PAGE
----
Both players then agree to a set number of points to play with and create their army with.
Weapons & Troops usually have their own profiles that tell how far they can shoot, how good they are at fighting, etc.
The army itself usually moves then fires with 6 sided dice being rolled for To Hit, To Damage, and Armor Saves.
It slightly changed for Vehicles with a small chart being provided to see how much damage the vehicle takes.
The main criticism I've seen of this playstyle is that because your entire army goes then the opponent goes (in a your turn my turn manner), it leaves a lot of watching in the inactive player's turn as he watches his army die and can only roll armor saves if the weapon permits it.
It also encourages achieving first turn initiative so that your range weapons can blast away say 25% of your opponents army first turn, giving him diminishing return values and ability to apply tactical thinking over luck.
There has also been concerns in the community about the push to large point games featuring Titans and Godlike creatures on a ruleset that was initially made for smaller army engagements. This makes the game unruly to play with larges games easily lasting several hours, and restrictive to newer players who cannot afford to play on such a scale.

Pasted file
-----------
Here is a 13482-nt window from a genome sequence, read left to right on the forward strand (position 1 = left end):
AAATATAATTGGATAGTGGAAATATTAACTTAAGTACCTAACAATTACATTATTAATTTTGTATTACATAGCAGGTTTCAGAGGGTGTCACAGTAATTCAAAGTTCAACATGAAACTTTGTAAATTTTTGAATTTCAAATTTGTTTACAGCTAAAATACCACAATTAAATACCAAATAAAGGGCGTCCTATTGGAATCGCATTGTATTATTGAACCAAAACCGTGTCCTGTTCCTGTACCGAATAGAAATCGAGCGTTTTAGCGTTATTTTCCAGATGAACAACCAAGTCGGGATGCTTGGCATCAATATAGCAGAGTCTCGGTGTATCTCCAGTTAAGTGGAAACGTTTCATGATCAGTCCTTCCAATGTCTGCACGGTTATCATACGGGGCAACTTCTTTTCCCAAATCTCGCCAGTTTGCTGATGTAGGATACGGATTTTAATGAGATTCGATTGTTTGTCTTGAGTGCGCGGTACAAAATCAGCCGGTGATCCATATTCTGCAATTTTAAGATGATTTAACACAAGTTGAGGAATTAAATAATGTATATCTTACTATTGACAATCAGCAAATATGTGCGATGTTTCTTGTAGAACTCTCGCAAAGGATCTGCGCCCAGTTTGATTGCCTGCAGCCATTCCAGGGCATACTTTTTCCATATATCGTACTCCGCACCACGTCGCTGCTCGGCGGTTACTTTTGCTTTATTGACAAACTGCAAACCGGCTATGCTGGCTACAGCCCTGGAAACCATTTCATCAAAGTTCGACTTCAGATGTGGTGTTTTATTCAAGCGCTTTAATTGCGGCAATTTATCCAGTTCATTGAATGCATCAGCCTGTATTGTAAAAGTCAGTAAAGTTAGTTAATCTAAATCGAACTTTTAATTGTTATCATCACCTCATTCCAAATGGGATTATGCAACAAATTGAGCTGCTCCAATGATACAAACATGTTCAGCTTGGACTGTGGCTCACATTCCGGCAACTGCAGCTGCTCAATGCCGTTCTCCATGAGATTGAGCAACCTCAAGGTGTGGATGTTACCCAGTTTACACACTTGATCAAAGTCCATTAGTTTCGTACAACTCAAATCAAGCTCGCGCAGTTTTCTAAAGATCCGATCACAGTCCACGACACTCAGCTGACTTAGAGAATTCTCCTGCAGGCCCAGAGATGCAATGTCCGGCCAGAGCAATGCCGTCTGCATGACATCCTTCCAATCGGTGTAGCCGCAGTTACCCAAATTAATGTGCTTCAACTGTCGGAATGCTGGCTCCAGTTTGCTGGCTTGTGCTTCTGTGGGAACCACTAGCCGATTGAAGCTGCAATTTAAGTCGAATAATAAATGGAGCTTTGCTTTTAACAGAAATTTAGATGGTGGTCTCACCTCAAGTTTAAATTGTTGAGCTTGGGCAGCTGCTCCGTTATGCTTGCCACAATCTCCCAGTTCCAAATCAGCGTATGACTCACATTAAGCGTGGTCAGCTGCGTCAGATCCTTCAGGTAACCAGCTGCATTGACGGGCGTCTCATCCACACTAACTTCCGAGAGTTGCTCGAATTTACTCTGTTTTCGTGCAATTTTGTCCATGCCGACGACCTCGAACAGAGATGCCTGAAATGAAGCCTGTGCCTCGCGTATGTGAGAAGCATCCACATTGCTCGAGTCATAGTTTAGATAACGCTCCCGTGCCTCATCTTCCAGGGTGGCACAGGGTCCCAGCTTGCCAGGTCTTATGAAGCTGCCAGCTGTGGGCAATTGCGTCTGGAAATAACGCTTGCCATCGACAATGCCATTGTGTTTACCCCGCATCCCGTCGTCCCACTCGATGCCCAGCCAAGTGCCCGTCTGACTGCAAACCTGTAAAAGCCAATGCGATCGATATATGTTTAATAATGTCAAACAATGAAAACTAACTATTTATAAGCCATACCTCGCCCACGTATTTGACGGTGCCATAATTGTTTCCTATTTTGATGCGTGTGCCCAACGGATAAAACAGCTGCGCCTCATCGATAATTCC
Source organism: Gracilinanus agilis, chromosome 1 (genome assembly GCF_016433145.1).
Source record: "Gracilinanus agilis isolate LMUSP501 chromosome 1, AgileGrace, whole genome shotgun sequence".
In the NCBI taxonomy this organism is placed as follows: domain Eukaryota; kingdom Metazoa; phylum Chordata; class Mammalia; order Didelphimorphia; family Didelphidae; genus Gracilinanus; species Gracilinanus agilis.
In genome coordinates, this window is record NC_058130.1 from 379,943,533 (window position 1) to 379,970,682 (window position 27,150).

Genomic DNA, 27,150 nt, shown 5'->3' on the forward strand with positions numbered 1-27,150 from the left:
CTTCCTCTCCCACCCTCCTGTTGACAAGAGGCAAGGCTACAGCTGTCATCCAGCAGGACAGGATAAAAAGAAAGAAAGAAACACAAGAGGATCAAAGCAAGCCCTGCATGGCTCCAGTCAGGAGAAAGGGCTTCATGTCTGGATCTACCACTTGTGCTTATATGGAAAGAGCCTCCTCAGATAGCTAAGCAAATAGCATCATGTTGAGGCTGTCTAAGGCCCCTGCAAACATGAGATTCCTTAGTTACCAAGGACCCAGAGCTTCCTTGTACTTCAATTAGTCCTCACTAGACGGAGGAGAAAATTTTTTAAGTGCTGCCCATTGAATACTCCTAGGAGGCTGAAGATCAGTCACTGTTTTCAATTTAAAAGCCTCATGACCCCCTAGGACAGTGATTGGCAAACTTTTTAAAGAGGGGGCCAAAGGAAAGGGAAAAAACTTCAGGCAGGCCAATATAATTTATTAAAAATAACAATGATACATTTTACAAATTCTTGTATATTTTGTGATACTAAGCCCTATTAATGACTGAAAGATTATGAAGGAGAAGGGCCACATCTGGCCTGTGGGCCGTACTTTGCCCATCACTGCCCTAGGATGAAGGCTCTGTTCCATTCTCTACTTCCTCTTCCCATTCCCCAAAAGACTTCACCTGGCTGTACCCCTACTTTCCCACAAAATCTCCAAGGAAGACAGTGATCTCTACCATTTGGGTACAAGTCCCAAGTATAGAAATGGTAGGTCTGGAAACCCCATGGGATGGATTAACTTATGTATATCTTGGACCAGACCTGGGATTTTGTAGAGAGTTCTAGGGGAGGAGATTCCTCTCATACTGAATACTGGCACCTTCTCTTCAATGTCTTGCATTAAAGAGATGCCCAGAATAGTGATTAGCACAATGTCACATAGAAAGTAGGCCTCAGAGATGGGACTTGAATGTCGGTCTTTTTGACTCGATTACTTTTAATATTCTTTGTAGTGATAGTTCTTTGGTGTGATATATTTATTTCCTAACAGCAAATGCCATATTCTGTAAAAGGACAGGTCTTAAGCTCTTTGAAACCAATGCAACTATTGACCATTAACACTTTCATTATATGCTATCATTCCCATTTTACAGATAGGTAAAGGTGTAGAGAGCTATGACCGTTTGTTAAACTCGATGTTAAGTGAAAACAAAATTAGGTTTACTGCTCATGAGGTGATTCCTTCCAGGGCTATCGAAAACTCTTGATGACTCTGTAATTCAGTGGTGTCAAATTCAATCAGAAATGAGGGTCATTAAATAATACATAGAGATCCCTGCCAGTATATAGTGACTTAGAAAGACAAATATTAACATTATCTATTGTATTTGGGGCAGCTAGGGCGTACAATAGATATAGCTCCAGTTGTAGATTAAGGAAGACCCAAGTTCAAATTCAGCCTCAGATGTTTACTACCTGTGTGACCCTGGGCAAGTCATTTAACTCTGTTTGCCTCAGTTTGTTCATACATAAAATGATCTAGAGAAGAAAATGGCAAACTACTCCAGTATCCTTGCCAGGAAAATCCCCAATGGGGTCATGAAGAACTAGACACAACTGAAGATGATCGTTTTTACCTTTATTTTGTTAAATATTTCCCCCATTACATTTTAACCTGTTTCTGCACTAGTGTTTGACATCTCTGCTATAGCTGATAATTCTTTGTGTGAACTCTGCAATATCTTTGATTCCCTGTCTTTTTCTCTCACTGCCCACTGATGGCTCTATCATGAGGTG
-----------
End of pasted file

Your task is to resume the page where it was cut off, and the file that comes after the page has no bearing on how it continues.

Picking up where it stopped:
Warhammer is somewhat infamous for being prohibitively expensive to own with price increases every year. To make a point here are some statistical breakdowns of the pricing from 2004-2012
|Metal Models||2004 USD||2012 USD||Increase|
|Space Marine Captain||10||22.50||125%|
|Space Marine Dreadnought||40||46.25||15.63%|
|*Space Marine Command||45||59||31.11%|
|Model||2004 USD||2012 USD||Increase|
|*Battle for Macragge||45||99||120%|
|Warhammer Starter Set||80||99||23.75%|
Consider again that in today's modern meta for warhammer 40K, the starter set is usually not enough points to get into a "standard" game, and a supplement of about $100 is needed to really put your army into acceptable levels. This is assuming you don't buy the codex for your army which is around $50.
2) Warmachine and Hordes
Warmachine is something of the usurper to the throne of Warhammer. Privateer Press's game started off as a d20 campaign variation and launched their own miniatures game in 2003. Since then its popularity has massively exploded and many hobby stores can be seen playing Warmahordes over GW games if not at equal levels.
The basic background is that the game takes place in a fantasy/steampunk themed location named Imoren. Within Imoren the Iron Kingdoms are the "civilized" races, all fighting each other for a variety of reasons. The six factions that make up the civilized portion are Cygnar, Khador, The Protectorate of Menoth, Cryx, Convergence of Cyriss, and Mercenaries.
These factions make up the Warmachine side to the game with its own shared mechanics and stats.
Each of these factions has a deep background of nation building, wars, technology, etc. In general summary though Cygnar is usually seen as the most good of these factions (fighting a defensive war) while the most evil is seen as Cryx (who serve an undead dragon).
Everyone else falls somewhere inbetween with Khador's nationalistic expansionism, Menoth's religious fanaticism, Cyriss's hidden world plans, and Mercenaries who just want to get paid.